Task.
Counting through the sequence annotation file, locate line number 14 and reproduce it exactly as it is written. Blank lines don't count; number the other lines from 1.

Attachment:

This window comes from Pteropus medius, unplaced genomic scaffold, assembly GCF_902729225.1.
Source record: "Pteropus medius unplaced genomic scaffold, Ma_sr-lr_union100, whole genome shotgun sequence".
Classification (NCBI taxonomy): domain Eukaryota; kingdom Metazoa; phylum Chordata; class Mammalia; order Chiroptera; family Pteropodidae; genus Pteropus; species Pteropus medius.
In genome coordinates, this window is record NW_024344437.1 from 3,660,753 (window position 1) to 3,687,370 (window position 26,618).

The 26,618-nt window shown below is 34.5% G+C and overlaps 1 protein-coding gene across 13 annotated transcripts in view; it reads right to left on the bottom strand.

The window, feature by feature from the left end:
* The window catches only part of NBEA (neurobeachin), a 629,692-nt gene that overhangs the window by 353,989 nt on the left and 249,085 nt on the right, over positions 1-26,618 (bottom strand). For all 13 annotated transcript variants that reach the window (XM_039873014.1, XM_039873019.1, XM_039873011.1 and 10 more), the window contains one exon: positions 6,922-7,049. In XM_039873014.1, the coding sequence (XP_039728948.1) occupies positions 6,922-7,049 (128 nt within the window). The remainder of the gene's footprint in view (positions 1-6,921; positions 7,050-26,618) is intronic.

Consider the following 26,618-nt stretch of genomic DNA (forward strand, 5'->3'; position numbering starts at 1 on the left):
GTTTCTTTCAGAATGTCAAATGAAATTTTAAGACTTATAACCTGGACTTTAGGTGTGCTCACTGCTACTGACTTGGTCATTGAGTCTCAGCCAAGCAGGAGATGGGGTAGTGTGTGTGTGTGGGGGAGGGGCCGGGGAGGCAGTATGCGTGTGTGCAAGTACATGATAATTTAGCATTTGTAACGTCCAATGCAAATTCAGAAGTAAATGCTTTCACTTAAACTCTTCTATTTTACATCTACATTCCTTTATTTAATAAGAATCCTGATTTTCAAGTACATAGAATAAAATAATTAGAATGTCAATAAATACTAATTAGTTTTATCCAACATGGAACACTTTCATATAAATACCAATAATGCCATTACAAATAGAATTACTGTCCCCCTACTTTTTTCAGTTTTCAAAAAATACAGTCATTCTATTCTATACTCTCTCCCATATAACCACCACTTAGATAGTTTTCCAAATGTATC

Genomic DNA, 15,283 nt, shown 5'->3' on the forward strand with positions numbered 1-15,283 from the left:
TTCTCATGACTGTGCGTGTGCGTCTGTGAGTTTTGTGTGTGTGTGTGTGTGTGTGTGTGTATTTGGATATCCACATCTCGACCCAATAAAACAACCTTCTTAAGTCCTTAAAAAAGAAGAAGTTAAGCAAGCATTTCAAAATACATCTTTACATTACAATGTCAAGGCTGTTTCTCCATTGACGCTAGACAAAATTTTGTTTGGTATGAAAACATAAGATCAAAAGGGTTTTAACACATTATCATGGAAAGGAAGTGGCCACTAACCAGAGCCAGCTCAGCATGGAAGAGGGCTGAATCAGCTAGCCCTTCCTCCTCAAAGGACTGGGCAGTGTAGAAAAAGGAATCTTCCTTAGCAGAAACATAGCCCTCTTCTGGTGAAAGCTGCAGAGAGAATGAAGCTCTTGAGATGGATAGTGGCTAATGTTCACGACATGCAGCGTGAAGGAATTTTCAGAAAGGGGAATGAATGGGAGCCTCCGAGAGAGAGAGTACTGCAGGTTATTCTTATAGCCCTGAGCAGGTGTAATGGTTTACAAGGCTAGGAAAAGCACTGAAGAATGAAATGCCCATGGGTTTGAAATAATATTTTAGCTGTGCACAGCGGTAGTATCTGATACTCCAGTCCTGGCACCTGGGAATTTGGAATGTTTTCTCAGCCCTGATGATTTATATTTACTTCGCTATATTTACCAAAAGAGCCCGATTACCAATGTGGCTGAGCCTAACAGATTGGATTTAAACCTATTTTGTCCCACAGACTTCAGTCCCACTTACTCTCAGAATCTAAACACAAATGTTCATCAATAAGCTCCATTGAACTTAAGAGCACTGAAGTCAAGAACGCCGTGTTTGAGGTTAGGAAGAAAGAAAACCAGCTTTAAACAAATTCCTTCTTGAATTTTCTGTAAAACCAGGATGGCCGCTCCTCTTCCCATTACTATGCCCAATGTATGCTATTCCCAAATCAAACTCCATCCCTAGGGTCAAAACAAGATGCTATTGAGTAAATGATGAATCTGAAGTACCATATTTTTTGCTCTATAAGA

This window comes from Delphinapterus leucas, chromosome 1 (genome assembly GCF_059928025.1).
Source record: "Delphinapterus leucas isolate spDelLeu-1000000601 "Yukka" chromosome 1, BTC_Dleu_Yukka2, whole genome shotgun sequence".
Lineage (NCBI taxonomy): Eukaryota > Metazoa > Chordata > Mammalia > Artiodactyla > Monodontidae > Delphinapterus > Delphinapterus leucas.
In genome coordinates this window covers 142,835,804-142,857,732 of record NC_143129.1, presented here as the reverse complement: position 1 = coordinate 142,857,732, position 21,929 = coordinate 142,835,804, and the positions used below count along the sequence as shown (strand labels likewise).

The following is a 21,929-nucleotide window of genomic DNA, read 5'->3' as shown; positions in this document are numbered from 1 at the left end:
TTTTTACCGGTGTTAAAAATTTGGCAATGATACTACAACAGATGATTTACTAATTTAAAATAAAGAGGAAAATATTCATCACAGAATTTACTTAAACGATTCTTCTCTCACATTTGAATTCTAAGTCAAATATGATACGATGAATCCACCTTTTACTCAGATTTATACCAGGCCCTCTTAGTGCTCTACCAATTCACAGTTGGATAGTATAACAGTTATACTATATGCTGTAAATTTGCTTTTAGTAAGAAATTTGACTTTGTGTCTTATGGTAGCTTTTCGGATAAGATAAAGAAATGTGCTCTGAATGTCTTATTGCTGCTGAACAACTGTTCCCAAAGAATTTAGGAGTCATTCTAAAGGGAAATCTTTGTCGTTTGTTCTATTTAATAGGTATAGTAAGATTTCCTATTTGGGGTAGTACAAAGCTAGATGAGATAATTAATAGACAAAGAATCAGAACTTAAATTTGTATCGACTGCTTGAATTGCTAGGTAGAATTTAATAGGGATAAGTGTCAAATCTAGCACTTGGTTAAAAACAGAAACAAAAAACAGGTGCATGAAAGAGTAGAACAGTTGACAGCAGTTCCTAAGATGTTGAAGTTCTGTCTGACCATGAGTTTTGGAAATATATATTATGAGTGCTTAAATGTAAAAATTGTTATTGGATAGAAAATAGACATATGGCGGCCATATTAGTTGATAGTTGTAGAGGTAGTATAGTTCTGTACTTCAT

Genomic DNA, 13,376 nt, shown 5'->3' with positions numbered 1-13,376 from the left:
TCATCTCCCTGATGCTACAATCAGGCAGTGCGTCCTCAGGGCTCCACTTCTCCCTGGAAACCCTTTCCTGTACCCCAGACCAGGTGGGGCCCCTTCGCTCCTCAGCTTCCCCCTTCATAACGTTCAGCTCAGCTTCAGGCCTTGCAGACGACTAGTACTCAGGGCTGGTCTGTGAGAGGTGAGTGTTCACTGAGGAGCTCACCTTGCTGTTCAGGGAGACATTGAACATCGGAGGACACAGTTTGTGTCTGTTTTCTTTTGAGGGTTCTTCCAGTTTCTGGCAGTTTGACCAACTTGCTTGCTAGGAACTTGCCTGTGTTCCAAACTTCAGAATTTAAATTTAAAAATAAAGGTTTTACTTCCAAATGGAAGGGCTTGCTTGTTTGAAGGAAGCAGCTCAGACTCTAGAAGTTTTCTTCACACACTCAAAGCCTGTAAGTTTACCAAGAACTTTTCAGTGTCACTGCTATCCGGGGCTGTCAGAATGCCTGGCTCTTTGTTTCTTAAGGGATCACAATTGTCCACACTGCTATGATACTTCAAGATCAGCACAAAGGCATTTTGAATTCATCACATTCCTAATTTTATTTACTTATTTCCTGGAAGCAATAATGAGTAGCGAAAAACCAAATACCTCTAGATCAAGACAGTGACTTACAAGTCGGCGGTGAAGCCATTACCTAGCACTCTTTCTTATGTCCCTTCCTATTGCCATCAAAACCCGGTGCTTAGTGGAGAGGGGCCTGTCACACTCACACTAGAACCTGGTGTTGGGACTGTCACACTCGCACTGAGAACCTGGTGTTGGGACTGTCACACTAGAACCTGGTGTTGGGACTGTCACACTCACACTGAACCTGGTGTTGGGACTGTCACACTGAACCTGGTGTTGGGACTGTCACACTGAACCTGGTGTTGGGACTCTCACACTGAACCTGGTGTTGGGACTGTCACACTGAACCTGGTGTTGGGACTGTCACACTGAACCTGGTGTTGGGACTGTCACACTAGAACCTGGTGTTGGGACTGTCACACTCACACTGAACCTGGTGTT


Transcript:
Lineage (NCBI taxonomy): Eukaryota > Metazoa > Chordata > Mammalia > Artiodactyla > Monodontidae > Delphinapterus > Delphinapterus leucas.